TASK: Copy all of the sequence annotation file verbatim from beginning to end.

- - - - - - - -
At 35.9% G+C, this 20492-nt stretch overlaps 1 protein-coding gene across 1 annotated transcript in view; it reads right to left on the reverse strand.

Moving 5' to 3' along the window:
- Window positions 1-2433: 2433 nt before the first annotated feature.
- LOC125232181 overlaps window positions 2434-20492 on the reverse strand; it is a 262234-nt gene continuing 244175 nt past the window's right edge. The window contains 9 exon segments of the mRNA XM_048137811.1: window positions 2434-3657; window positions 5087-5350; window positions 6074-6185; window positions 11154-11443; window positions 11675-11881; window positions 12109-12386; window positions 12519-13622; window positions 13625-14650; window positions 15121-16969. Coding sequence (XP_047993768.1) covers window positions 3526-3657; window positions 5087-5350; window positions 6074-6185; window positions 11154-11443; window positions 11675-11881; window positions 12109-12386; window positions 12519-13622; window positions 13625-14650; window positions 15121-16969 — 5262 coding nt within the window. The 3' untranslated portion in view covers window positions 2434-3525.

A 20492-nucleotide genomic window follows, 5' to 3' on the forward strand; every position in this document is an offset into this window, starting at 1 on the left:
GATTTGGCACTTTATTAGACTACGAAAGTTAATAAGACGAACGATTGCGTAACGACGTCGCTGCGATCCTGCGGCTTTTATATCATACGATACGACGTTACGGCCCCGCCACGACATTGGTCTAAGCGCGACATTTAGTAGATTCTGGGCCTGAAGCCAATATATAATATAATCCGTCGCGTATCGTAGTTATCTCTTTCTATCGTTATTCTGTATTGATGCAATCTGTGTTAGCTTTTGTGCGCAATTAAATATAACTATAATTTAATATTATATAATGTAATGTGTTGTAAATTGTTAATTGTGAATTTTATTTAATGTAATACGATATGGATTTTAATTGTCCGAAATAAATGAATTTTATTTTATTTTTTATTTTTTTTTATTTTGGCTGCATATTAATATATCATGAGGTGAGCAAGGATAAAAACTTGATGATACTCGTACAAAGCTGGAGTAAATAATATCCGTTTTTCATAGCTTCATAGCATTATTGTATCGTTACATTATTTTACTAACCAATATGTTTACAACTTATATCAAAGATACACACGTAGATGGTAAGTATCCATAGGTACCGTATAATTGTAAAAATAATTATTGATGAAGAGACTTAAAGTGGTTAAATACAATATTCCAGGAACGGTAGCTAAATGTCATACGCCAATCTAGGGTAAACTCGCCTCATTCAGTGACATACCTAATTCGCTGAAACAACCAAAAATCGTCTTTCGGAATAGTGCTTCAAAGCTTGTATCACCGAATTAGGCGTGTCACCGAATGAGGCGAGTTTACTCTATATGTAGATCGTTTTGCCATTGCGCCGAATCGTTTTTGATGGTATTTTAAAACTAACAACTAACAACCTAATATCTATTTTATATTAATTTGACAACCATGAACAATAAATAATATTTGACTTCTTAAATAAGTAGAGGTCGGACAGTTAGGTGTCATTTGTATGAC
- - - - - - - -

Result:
At 35.9% G+C, this 20492-nt stretch overlaps 1 protein-coding gene across 1 annotated transcript in view; it reads right to left on the reverse strand.

Moving 5' to 3' along the window:
- Window positions 1-2433: 2433 nt before the first annotated feature.
- LOC125232181 overlaps window positions 2434-20492 on the reverse strand; it is a 262234-nt gene continuing 244175 nt past the window's right edge. The window contains 9 exon segments of the mRNA XM_048137811.1: window positions 2434-3657; window positions 5087-5350; window positions 6074-6185; window positions 11154-11443; window positions 11675-11881; window positions 12109-12386; window positions 12519-13622; window positions 13625-14650; window positions 15121-16969. Coding sequence (XP_047993768.1) covers window positions 3526-3657; window positions 5087-5350; window positions 6074-6185; window positions 11154-11443; window positions 11675-11881; window positions 12109-12386; window positions 12519-13622; window positions 13625-14650; window positions 15121-16969 — 5262 coding nt within the window. The 3' untranslated portion in view covers window positions 2434-3525.

A 20492-nucleotide genomic window follows, 5' to 3' on the forward strand; every position in this document is an offset into this window, starting at 1 on the left:
GATTTGGCACTTTATTAGACTACGAAAGTTAATAAGACGAACGATTGCGTAACGACGTCGCTGCGATCCTGCGGCTTTTATATCATACGATACGACGTTACGGCCCCGCCACGACATTGGTCTAAGCGCGACATTTAGTAGATTCTGGGCCTGAAGCCAATATATAATATAATCCGTCGCGTATCGTAGTTATCTCTTTCTATCGTTATTCTGTATTGATGCAATCTGTGTTAGCTTTTGTGCGCAATTAAATATAACTATAATTTAATATTATATAATGTAATGTGTTGTAAATTGTTAATTGTGAATTTTATTTAATGTAATACGATATGGATTTTAATTGTCCGAAATAAATGAATTTTATTTTATTTTTTATTTTTTTTTATTTTGGCTGCATATTAATATATCATGAGGTGAGCAAGGATAAAAACTTGATGATACTCGTACAAAGCTGGAGTAAATAATATCCGTTTTTCATAGCTTCATAGCATTATTGTATCGTTACATTATTTTACTAACCAATATGTTTACAACTTATATCAAAGATACACACGTAGATGGTAAGTATCCATAGGTACCGTATAATTGTAAAAATAATTATTGATGAAGAGACTTAAAGTGGTTAAATACAATATTCCAGGAACGGTAGCTAAATGTCATACGCCAATCTAGGGTAAACTCGCCTCATTCAGTGACATACCTAATTCGCTGAAACAACCAAAAATCGTCTTTCGGAATAGTGCTTCAAAGCTTGTATCACCGAATTAGGCGTGTCACCGAATGAGGCGAGTTTACTCTATATGTAGATCGTTTTGCCATTGCGCCGAATCGTTTTTGATGGTATTTTAAAACTAACAACTAACAACCTAATATCTATTTTATATTAATTTGACAACCATGAACAATAAATAATATTTGACTTCTTAAATAAGTAGAGGTCGGACAGTTAGGTGTCATTTGTATGAC